This blog originally appeared on MBAschooled.com
After working in management consulting, Teodoro Gonzalez (T’21) decided to get an MBA to develop personally and professionally in his career. He chose Dartmouth’s Tuck School of Business because he felt it was a school where he could fully immerse himself in the MBA experience. During this interview, Gonzalez spoke about his reasons for choosing Tuck and how he has been able to go all-in during his Tuck MBA Experience.
MBASchooled: What did you do before business school, and why did you choose to come to business school?
I was working in management consulting at Accenture, where I focused on large-scale implementations in the Health & Public Service practice. Although I loved my time at the firm, I wanted to go to business school for two main reasons. First, I wanted the opportunity to take two years to fully focus on developing myself professionally, academically, and personally while developing my business skills toolkit. Second, I wanted to be in a position where I could integrate myself into a tight-knit community whose members have a wide range of backgrounds, interests, and ambitions, but share a unique common experience.
MBASchooled: What were your big questions coming into making your decision on which school to attend?
The reality is you can unpack so many different factors for any school and analyze them from multiple angles. Do you want a school that does quarters vs. semesters? Does timing for international travel matter? Do I prefer having a core curriculum or electives? These are just some questions that are all super valid and can serve as data points.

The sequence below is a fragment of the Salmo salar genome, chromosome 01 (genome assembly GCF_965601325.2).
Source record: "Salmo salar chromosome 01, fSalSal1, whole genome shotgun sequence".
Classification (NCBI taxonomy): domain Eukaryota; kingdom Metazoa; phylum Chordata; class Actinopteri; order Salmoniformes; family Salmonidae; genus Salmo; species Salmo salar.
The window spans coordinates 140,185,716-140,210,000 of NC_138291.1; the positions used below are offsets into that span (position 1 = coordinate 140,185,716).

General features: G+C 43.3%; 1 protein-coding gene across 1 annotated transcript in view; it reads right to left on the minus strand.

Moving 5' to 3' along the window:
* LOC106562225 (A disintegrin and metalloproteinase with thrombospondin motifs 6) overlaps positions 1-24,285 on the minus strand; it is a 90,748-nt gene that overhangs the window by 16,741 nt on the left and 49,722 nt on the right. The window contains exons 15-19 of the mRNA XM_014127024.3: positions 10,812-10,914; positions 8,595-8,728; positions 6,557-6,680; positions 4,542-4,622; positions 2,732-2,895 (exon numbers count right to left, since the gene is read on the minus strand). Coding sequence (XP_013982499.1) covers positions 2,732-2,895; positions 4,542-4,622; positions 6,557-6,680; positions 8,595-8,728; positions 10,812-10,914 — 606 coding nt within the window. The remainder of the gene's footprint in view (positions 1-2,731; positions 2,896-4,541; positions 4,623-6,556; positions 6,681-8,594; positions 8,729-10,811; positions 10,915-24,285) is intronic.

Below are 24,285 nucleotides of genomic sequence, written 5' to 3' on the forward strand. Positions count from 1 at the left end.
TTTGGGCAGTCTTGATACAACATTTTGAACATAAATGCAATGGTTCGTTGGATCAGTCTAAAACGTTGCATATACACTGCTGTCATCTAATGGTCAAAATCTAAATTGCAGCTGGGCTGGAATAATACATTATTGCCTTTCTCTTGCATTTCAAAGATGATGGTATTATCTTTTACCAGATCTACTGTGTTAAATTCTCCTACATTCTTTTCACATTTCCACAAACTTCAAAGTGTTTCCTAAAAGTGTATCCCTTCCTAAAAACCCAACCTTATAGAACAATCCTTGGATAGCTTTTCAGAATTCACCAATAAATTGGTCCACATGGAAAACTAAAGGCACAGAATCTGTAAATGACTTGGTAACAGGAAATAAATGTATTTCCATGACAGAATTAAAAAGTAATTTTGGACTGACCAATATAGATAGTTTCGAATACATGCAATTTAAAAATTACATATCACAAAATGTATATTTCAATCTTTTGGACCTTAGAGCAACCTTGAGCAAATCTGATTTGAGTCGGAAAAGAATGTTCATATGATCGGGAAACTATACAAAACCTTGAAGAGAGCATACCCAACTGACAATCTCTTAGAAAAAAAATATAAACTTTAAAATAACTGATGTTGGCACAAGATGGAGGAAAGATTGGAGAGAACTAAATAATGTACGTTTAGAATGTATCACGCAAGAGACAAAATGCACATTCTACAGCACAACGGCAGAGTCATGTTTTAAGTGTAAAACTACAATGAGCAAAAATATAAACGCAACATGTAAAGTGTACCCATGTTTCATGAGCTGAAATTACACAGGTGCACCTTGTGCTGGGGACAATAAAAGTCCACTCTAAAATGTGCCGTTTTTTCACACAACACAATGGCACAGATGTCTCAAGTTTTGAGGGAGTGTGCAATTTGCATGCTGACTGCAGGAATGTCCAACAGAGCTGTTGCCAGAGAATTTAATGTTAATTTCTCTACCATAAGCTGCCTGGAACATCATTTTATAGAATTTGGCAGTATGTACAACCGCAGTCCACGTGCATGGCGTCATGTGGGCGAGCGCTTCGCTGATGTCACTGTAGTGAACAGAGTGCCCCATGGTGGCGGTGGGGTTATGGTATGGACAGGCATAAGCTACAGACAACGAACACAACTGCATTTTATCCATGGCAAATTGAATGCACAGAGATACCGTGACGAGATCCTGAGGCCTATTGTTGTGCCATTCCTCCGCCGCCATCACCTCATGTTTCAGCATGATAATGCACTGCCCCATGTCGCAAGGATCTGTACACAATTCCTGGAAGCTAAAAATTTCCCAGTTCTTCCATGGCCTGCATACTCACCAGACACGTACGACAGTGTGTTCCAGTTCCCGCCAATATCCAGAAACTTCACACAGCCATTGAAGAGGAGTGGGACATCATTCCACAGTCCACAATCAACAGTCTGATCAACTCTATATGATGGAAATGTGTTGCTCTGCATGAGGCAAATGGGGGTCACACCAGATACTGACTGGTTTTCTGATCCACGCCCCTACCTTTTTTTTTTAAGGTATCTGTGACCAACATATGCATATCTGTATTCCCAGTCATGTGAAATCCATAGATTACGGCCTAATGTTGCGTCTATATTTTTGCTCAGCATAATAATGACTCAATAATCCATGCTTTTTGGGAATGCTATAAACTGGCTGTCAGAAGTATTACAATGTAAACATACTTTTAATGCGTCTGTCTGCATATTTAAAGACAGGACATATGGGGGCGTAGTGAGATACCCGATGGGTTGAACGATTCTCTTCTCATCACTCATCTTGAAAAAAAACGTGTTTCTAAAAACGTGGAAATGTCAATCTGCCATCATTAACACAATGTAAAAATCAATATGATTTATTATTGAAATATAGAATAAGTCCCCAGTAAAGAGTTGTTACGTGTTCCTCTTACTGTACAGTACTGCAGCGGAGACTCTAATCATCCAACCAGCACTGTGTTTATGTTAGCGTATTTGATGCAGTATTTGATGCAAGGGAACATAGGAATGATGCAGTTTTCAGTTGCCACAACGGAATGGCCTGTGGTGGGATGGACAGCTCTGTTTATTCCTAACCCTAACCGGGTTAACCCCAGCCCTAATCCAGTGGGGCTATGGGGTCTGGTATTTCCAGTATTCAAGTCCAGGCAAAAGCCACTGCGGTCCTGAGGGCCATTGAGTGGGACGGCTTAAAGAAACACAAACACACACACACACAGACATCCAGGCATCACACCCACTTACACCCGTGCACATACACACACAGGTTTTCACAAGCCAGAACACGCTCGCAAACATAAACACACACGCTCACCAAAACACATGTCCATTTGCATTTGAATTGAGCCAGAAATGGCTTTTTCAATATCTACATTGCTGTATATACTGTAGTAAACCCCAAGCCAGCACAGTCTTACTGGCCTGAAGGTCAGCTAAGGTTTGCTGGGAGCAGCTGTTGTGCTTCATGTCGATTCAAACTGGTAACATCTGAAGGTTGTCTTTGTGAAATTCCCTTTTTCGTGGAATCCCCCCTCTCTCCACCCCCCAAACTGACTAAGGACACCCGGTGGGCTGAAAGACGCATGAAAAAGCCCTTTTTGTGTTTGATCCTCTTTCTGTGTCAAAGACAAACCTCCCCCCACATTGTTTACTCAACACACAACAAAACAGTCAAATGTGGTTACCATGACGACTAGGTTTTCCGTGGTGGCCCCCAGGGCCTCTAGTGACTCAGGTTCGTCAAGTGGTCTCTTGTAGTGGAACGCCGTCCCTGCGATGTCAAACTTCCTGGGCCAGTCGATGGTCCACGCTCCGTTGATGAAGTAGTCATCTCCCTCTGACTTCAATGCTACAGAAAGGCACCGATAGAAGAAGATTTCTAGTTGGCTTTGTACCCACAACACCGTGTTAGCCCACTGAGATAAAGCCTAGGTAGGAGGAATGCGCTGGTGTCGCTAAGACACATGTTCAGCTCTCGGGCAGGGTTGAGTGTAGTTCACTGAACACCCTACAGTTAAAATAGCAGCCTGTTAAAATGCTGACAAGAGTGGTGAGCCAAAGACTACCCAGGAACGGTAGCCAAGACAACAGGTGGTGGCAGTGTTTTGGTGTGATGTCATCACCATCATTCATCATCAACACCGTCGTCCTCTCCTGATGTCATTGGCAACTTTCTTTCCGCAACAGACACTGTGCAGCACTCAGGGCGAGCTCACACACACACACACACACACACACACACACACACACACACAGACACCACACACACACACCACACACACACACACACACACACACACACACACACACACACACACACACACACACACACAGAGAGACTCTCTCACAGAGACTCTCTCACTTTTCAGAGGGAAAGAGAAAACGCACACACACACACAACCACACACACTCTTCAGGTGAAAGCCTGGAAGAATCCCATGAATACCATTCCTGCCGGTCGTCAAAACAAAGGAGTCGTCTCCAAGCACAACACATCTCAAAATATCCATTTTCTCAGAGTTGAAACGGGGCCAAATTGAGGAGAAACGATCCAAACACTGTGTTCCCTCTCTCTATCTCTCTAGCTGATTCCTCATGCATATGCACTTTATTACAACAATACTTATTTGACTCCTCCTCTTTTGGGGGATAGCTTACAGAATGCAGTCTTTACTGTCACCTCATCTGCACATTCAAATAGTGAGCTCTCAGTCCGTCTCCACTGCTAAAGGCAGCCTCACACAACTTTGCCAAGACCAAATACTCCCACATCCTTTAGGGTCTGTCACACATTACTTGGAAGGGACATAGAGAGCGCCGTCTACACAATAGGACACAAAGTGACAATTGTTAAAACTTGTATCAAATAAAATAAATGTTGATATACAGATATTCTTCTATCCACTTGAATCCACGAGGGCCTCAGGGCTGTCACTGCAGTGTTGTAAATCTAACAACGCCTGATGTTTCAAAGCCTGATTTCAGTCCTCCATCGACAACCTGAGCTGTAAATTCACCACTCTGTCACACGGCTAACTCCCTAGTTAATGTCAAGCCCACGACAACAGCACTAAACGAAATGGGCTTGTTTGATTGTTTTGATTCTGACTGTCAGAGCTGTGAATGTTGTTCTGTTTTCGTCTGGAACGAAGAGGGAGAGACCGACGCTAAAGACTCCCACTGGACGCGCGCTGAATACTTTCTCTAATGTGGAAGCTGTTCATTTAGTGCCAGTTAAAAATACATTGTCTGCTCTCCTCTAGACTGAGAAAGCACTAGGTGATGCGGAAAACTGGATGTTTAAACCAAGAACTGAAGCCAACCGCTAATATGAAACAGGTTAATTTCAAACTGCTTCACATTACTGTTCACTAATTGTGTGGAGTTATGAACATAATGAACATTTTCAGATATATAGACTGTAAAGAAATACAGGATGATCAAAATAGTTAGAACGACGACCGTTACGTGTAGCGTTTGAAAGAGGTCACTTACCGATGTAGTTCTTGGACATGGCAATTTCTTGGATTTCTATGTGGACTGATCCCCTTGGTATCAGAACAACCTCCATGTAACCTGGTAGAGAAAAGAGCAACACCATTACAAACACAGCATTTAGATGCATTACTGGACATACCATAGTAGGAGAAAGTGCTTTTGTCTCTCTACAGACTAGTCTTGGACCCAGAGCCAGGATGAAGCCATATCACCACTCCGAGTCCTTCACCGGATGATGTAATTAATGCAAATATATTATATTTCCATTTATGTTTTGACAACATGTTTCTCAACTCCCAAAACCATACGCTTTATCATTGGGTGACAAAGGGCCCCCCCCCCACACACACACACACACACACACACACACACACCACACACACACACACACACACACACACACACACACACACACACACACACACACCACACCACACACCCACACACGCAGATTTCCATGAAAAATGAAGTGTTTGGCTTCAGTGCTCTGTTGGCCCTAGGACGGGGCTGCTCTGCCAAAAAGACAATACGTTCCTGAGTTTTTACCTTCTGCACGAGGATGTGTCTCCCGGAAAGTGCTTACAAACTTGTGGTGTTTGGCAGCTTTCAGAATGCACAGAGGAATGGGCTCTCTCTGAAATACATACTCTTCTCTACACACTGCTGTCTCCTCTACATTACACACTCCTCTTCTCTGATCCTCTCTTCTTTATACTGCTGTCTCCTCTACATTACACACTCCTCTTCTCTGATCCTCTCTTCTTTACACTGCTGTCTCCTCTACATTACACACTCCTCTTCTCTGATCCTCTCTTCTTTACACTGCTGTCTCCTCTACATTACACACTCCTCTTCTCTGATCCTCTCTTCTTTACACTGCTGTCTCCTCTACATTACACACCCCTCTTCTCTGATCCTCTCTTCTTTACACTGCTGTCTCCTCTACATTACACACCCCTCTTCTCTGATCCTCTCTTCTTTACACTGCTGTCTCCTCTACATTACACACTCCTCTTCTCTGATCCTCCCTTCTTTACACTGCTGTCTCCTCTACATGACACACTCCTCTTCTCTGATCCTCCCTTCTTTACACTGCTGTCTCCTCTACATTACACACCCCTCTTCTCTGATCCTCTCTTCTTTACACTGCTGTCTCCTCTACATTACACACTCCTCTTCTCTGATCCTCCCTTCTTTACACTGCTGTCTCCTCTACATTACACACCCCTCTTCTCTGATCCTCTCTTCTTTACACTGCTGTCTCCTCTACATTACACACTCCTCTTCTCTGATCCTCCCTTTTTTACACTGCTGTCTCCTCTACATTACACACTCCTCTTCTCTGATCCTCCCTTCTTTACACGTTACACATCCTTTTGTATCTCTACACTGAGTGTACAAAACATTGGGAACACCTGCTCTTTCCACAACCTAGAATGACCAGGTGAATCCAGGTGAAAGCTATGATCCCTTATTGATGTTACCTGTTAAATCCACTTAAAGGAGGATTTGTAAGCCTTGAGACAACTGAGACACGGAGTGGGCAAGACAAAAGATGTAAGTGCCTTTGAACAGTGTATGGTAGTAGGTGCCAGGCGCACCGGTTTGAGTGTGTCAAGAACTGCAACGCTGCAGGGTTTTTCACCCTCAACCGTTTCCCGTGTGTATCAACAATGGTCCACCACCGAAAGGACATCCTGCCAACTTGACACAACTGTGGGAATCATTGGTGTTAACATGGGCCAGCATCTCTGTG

For me though, it came down to my most important criteria in considering a school: how immersive is the experience? I felt confident that at all these top schools I’d get a great job, learn a lot, and meet phenomenal people. But I found that the immersive nature of the MBA experience is not the same at all schools. I needed to understand how immersive the experience would be at all the schools I was considering.
MBASchooled: Why did you choose to attend Tuck?
The opportunity to be “all in” and totally immersed in my experience was my top priority. Here you are a part of a community that is filled with people who are totally focused on the Tuck experience. Professors know you, they know your other professors, and they share a lot of your common interests in the Upper Valley from skiing to stopping by for a beer at Murphy’s. As for your classmates?
There are few times in my life when I’ve spent this much time with the same group of people. Classmates are always together because we live and breathe our experience all the time. You’re likely to find us together with incredible regularity, whether we’re bouncing ideas off each other in class, participating in Tripod hockey, or partaking in any of the social events we put together for ourselves (Pro Tip: never miss a Band Party).
MBASchooled: What about the culture and classmates stood out to you about Tuck?
Amidst the diversity of classmates, there is also a significant consistency: a deep commitment to the Tuck experience and each other. Regardless of where you’re from or what are your interests, our memories of Tuck center on experiences that are relevant to everyone. Whether you have a business background or not, you are going to look back and remember when you worked hard with your classmates to survive Fall A and Fall B. If you’ve never played Tripod Hockey at Tuck, odds are you’ll still find yourself at the arena to catch a game or cheer on classmates. These types of experiences serve as a common denominator for everyone, and, interestingly enough, that goes beyond just the people in your class. Often when I talk to alumni, these experiences are the first things they ask about or bring up.